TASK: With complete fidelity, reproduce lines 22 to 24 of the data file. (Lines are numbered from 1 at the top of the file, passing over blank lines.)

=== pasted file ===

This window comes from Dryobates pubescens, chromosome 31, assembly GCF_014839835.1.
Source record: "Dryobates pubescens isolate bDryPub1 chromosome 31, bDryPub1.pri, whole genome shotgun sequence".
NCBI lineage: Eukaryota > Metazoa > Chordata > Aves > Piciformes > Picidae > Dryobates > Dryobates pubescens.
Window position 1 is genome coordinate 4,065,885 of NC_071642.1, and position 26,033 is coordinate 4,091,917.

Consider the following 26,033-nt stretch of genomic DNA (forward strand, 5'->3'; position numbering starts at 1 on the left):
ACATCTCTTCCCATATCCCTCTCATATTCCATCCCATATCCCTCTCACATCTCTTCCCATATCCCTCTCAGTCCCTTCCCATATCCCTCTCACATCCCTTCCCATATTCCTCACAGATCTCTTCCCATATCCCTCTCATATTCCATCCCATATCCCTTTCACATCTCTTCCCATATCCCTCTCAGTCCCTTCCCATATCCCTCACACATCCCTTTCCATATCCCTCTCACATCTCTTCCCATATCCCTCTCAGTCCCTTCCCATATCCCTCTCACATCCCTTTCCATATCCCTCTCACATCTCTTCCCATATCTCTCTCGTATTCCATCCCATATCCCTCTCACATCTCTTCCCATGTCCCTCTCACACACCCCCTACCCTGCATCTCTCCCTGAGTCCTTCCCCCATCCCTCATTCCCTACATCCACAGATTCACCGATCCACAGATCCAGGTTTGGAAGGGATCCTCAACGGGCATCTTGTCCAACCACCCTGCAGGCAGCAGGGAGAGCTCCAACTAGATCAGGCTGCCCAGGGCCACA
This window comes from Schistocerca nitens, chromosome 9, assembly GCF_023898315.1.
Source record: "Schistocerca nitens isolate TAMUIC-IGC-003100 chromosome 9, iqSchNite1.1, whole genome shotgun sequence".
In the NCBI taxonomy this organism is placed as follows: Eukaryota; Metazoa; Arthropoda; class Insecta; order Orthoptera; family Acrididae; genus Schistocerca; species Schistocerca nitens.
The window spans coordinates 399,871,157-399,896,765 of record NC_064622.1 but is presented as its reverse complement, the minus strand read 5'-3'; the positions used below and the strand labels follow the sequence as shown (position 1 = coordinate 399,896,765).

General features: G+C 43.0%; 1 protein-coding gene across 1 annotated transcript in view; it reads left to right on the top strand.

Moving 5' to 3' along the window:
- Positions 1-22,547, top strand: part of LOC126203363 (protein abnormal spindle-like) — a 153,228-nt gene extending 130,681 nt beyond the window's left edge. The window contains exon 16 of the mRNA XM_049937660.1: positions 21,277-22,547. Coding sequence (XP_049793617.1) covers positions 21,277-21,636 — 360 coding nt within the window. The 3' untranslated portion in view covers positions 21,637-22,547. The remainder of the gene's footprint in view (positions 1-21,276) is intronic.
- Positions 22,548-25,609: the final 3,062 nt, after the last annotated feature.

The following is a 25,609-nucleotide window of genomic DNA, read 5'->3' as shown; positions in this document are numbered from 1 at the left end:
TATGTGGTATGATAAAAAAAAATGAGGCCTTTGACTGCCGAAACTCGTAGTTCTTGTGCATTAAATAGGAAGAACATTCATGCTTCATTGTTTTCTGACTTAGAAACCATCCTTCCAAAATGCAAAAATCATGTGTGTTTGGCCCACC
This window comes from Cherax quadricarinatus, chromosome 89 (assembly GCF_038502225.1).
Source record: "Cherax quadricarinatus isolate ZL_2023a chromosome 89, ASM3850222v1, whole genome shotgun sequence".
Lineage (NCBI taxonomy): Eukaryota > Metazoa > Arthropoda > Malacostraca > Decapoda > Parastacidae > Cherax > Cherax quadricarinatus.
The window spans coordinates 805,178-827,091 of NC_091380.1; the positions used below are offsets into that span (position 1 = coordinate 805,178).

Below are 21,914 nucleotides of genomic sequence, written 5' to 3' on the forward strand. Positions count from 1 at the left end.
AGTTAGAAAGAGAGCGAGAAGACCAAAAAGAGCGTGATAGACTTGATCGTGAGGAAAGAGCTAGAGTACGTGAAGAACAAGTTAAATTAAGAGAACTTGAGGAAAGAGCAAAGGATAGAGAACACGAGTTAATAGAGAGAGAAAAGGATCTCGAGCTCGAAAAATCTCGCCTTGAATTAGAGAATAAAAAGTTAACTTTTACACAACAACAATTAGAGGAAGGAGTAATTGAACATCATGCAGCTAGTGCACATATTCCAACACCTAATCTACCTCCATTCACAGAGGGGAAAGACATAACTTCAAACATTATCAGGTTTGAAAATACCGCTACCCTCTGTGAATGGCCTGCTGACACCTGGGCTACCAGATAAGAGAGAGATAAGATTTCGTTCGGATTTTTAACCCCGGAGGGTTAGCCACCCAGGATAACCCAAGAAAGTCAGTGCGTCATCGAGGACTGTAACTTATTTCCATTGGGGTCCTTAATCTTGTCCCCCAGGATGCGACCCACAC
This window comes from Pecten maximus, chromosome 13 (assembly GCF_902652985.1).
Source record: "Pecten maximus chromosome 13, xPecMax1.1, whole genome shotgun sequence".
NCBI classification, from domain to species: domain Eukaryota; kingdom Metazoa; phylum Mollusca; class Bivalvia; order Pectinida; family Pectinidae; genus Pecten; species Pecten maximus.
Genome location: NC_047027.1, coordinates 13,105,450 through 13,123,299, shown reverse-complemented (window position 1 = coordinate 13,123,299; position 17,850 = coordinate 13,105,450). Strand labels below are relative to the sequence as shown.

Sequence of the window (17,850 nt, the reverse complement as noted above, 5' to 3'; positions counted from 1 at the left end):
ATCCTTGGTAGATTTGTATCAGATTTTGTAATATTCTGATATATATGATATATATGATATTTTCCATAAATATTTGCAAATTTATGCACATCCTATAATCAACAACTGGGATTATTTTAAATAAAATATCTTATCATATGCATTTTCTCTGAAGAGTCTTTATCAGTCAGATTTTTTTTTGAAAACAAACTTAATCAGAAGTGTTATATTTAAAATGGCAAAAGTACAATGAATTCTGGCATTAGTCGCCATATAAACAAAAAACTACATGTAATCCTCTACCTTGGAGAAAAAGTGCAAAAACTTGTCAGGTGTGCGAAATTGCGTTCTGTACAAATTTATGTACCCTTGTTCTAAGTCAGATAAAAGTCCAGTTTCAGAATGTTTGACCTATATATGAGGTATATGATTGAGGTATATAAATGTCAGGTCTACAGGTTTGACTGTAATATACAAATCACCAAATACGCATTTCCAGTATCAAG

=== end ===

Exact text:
AGTTAGAAAGAGAGCGAGAAGACCAAAAAGAGCGTGATAGACTTGATCGTGAGGAAAGAGCTAGAGTACGTGAAGAACAAGTTAAATTAAGAGAACTTGAGGAAAGAGCAAAGGATAGAGAACACGAGTTAATAGAGAGAGAAAAGGATCTCGAGCTCGAAAAATCTCGCCTTGAATTAGAGAATAAAAAGTTAACTTTTACACAACAACAATTAGAGGAAGGAGTAATTGAACATCATGCAGCTAGTGCACATATTCCAACACCTAATCTACCTCCATTCACAGAGGGGAAAGACATAACTTCAAACATTATCAGGTTTGAAAATACCGCTACCCTCTGTGAATGGCCTGCTGACACCTGGGCTACCAGATAAGAGAGAGATAAGATTTCGTTCGGATTTTTAACCCCGGAGGGTTAGCCACCCAGGATAACCCAAGAAAGTCAGTGCGTCATCGAGGACTGTAACTTATTTCCATTGGGGTCCTTAATCTTGTCCCCCAGGATGCGACCCACAC
This window comes from Pecten maximus, chromosome 13 (assembly GCF_902652985.1).
Source record: "Pecten maximus chromosome 13, xPecMax1.1, whole genome shotgun sequence".